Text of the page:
Women in Africa
During the second half of the 1900s, the rise of women's movements around the world brought new attention to the role of women in Africa. Long overlooked by historians and scholars, African women have begun to gain recognition for their contributions to economic and political life as well as to the home and family. Still, African women generally do not receive the same education or employment opportunities as men, and in many cultures they are subordinate to men.
Role in Food Production
In the past many scholars regarded men as the principal players in African life. When forming theories about human origins, they focused on the importance of meat eating in human development—and meat eating depended on the male activity of hunting. The female activity of gathering plant food was thought to be of minor significance. Recent studies have shown, however, that gathered plant foods make up 60 to 80 percent of the diet of HUNTING AND GATHERING societies such as the !Kung of the KALAHARI DESERT in southwestern Africa and the Mbuti of the central African rain forest. The same was probably true of prehistoric hunting and gathering groups. These studies places the value of the work of female gatherers in a new light.
Few African societies now live by hunting and gathering, but African women play a central role in agriculture, the continent's main economic activity. Between 60 and 80 percent of all agricultural workers are women. Their work, however, has been undercounted and undervalued in official surveys because such surveys rarely include their unpaid labor on family land under the heading of “economic activity.”
Social, Economic, and Political Roles
In some traditional African cultures, particularly those organized in patrilineal and patriarchal ways, women had less power, status, and independence than men. This inequality deepened during the colonial era. Colonial administrators' views of family and society were based on a male-centered European Christian model. The laws and economic arrangements that they created in their African colonies imitated those models. Men, for example, were almost always regarded as the heads of households. As a cash economy developed in the colonies, men became the primary controllers of cash crops, jobs, and money.
Because both traditional and colonial systems often favored men, African men usually received an education, became literate, and enjoyed employment opportunities earlier than African women did. However, women as well as men have taken part in the movement that has swelled the population of Africa's cities and towns. Beginning in the late 1900s, harsh economic conditions for rural women, together with a growing desire for personal independence, led some young women to move from their villages to the cities. Today women outnumber men in all major African cities except LAGOS, NIGERIA, which is a large industrial port.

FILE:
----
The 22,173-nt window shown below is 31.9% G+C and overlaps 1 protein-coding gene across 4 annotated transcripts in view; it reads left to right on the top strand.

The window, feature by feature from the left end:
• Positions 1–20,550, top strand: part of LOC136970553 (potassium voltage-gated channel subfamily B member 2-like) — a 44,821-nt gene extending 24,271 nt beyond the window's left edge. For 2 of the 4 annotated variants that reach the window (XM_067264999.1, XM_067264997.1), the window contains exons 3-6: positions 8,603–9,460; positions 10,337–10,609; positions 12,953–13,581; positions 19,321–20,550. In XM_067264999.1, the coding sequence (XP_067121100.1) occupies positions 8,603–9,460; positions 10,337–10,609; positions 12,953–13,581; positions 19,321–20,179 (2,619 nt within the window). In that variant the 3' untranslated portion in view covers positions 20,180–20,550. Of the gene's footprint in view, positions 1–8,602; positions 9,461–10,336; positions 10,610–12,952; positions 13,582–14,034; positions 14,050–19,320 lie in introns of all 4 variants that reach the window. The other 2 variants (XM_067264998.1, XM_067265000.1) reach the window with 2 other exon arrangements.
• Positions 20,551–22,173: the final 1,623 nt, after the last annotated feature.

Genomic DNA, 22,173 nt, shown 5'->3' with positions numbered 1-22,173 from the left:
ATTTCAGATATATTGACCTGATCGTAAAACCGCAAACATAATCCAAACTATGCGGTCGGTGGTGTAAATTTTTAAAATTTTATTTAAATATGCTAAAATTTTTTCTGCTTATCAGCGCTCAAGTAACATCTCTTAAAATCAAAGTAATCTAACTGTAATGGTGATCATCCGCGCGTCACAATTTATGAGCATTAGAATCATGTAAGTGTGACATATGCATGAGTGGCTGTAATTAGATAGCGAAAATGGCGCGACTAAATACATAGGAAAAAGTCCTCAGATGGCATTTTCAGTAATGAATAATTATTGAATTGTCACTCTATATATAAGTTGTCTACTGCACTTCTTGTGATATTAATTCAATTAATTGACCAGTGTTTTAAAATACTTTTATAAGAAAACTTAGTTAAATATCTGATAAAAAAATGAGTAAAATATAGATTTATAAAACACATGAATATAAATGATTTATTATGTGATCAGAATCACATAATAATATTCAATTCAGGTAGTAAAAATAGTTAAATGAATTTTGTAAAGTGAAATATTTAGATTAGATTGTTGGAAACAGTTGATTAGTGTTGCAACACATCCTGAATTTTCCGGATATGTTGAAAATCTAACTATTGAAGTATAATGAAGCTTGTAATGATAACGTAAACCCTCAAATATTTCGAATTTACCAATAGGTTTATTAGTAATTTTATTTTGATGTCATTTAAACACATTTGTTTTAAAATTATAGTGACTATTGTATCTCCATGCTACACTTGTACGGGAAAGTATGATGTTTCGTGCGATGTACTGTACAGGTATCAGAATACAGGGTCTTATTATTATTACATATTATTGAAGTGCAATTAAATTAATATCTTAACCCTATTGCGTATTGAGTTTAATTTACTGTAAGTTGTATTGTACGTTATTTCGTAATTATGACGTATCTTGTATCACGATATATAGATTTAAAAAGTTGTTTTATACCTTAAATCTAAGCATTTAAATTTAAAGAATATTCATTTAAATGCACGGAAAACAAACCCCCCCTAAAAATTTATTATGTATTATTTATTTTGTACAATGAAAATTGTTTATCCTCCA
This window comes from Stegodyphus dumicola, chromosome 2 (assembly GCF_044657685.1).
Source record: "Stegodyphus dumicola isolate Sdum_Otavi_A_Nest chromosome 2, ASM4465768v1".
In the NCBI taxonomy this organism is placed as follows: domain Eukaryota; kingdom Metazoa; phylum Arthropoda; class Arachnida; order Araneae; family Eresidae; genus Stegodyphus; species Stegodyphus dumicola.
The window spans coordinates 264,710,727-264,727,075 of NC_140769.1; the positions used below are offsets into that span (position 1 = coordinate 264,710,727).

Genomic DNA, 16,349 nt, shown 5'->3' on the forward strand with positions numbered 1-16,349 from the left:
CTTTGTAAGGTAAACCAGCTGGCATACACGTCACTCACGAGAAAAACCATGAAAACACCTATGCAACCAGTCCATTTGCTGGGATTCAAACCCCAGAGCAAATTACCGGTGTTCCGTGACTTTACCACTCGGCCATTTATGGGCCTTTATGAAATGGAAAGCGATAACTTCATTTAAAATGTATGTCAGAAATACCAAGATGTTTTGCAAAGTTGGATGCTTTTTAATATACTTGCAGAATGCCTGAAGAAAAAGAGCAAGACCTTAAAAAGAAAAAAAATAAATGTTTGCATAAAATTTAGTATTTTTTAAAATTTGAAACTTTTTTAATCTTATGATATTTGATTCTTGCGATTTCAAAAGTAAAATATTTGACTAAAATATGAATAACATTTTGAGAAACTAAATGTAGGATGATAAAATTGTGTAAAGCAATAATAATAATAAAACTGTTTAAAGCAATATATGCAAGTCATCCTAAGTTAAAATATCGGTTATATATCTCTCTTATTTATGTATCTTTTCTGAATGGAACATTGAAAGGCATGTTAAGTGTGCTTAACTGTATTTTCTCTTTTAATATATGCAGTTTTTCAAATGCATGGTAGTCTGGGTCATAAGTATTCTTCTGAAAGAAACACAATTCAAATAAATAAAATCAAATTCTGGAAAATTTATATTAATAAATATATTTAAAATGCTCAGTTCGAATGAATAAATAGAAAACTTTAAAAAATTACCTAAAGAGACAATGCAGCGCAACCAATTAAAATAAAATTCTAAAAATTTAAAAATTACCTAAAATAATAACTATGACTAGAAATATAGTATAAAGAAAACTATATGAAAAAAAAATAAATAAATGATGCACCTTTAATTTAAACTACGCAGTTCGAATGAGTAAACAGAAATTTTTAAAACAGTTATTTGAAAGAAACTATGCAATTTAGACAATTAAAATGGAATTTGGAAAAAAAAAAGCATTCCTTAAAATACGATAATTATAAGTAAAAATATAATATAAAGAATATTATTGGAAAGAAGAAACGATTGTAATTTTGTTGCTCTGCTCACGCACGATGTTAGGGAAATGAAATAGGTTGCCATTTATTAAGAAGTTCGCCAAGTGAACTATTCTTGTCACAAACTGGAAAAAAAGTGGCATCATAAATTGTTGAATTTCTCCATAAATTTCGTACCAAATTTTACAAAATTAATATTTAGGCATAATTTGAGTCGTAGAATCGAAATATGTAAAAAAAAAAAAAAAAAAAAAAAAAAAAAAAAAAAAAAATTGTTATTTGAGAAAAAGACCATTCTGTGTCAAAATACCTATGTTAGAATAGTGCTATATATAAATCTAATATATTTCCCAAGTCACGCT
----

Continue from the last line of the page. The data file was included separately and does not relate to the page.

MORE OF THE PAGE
The opportunities available to women in African cities often depend on their level of education. Women without education find it hard to get jobs that pay wages and often join the informal labor market, performing tasks that require little training. Many of these women are market traders, bargaining for goods and then reselling them in open-air markets. In western Africa in particular, women dominate the market economy. Other urban women work as domestic servants, makers and sellers of beer, and prostitutes. Since the mid-1900s educated African women have enjoyed more professional opportunities in areas such as teaching and nursing.
Women's political roles are also expanding. In some colonies women made key contributions to the independence movements and the wars of national liberation of the 1960s. By the end of the 1900s, women had begun to appear in some high-level government positions. MALI, for example, had two women government ministers and a woman ambassador in the 1990s.
Unequal education remains a barrier to the full participation of African women in government and economy. In sub-Saharan Africa, the problem is one of quality. Boys and girls are often educated separately, and girls' schools are not as good as boys' schools. Threequarters of women cannot read or write, and only between one-quarter and one-third of all girls attend school, compared with more than half of all boys.
The situation is similar in the Islamic nations of North Africa. Fewer girls receive an education than boys. Women in these countries live with the fact that Islam is often interpreted in patriarchal ways that limit opportunities and privileges for women. However, more and more North African women are learning to read, especially in freer, more modern countries such as EGYPT and MOROCCO. Some go on to study Islamic and state law, often interpreting religious and civil laws in ways that favor women's rights. In recent years some of Africa's Islamic nations have passed laws improving the status and rights of women, including raising the minimum age for marriage, granting women greater rights in cases of divorce, and limiting polygamy systems. (See also Family, Gender Roles and Sexuality, Kinship, Marriage, Queens and Queen Mothers.)